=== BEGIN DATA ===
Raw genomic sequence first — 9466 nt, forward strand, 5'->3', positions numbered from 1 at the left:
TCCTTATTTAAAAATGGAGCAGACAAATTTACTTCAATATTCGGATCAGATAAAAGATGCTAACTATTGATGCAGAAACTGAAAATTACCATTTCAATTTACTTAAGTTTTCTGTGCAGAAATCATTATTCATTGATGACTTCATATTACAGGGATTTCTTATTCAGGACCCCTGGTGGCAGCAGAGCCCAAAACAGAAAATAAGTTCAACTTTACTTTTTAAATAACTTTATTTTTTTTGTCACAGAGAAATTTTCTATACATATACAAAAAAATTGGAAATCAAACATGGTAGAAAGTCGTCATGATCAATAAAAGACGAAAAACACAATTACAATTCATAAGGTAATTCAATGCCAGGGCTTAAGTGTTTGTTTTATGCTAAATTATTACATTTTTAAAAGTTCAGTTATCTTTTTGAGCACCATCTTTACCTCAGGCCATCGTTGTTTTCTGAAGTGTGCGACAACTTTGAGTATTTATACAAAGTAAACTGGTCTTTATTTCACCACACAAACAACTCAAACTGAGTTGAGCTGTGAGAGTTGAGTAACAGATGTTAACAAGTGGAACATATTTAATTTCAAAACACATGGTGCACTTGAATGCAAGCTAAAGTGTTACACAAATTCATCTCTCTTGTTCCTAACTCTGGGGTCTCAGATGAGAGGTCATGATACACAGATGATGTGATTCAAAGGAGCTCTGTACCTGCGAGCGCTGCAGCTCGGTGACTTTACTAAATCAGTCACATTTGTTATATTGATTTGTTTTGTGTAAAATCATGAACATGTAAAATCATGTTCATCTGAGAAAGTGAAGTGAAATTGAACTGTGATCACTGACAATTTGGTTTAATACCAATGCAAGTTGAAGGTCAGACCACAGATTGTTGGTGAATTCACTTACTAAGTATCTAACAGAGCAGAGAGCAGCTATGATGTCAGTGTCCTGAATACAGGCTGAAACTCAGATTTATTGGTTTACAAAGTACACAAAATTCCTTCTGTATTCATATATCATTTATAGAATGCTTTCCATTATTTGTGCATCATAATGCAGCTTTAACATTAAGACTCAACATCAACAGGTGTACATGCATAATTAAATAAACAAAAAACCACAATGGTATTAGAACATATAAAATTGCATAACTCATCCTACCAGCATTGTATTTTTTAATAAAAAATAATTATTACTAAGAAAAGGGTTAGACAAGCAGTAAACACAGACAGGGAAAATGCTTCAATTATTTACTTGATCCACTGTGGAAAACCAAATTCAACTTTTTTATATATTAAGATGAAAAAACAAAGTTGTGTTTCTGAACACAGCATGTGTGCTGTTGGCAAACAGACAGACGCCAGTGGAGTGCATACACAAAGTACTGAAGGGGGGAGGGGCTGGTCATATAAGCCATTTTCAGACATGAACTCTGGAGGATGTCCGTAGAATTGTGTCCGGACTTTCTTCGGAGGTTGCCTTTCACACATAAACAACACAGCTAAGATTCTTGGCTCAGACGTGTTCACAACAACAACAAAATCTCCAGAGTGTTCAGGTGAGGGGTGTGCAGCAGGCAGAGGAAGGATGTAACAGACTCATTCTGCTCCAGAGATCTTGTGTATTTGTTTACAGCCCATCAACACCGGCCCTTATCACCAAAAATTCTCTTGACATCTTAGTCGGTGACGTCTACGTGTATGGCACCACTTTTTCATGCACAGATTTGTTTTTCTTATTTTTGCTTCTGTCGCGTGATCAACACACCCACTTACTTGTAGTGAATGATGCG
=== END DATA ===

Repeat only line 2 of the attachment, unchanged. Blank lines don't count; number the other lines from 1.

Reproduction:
TCCTTATTTAAAAATGGAGCAGACAAATTTACTTCAATATTCGGATCAGATAAAAGATGCTAACTATTGATGCAGAAACTGAAAATTACCATTTCAATTTACTTAAGTTTTCTGTGCAGAAATCATTATTCATTGATGACTTCATATTACAGGGATTTCTTATTCAGGACCCCTGGTGGCAGCAGAGCCCAAAACAGAAAATAAGTTCAACTTTACTTTTTAAATAACTTTATTTTTTTTGTCACAGAGAAATTTTCTATACATATACAAAAAAATTGGAAATCAAACATGGTAGAAAGTCGTCATGATCAATAAAAGACGAAAAACACAATTACAATTCATAAGGTAATTCAATGCCAGGGCTTAAGTGTTTGTTTTATGCTAAATTATTACATTTTTAAAAGTTCAGTTATCTTTTTGAGCACCATCTTTACCTCAGGCCATCGTTGTTTTCTGAAGTGTGCGACAACTTTGAGTATTTATACAAAGTAAACTGGTCTTTATTTCACCACACAAACAACTCAAACTGAGTTGAGCTGTGAGAGTTGAGTAACAGATGTTAACAAGTGGAACATATTTAATTTCAAAACACATGGTGCACTTGAATGCAAGCTAAAGTGTTACACAAATTCATCTCTCTTGTTCCTAACTCTGGGGTCTCAGATGAGAGGTCATGATACACAGATGATGTGATTCAAAGGAGCTCTGTACCTGCGAGCGCTGCAGCTCGGTGACTTTACTAAATCAGTCACATTTGTTATATTGATTTGTTTTGTGTAAAATCATGAACATGTAAAATCATGTTCATCTGAGAAAGTGAAGTGAAATTGAACTGTGATCACTGACAATTTGGTTTAATACCAATGCAAGTTGAAGGTCAGACCACAGATTGTTGGTGAATTCACTTACTAAGTATCTAACAGAGCAGAGAGCAGCTATGATGTCAGTGTCCTGAATACAGGCTGAAACTCAGATTTATTGGTTTACAAAGTACACAAAATTCCTTCTGTATTCATATATCATTTATAGAATGCTTTCCATTATTTGTGCATCATAATGCAGCTTTAACATTAAGACTCAACATCAACAGGTGTACATGCATAATTAAATAAACAAAAAACCACAATGGTATTAGAACATATAAAATTGCATAACTCATCCTACCAGCATTGTATTTTTTAATAAAAAATAATTATTACTAAGAAAAGGGTTAGACAAGCAGTAAACACAGACAGGGAAAATGCTTCAATTATTTACTTGATCCACTGTGGAAAACCAAATTCAACTTTTTTATATATTAAGATGAAAAAACAAAGTTGTGTTTCTGAACACAGCATGTGTGCTGTTGGCAAACAGACAGACGCCAGTGGAGTGCATACACAAAGTACTGAAGGGGGGAGGGGCTGGTCATATAAGCCATTTTCAGACATGAACTCTGGAGGATGTCCGTAGAATTGTGTCCGGACTTTCTTCGGAGGTTGCCTTTCACACATAAACAACACAGCTAAGATTCTTGGCTCAGACGTGTTCACAACAACAACAAAATCTCCAGAGTGTTCAGGTGAGGGGTGTGCAGCAGGCAGAGGAAGGATGTAACAGACTCATTCTGCTCCAGAGATCTTGTGTATTTGTTTACAGCCCATCAACACCGGCCCTTATCACCAAAAATTCTCTTGACATCTTAGTCGGTGACGTCTACGTGTATGGCACCACTTTTTCATGCACAGATTTGTTTTTCTTATTTTTGCTTCTGTCGCGTGATCAACACACCCACTTACTTGTAGTGAATGATGCG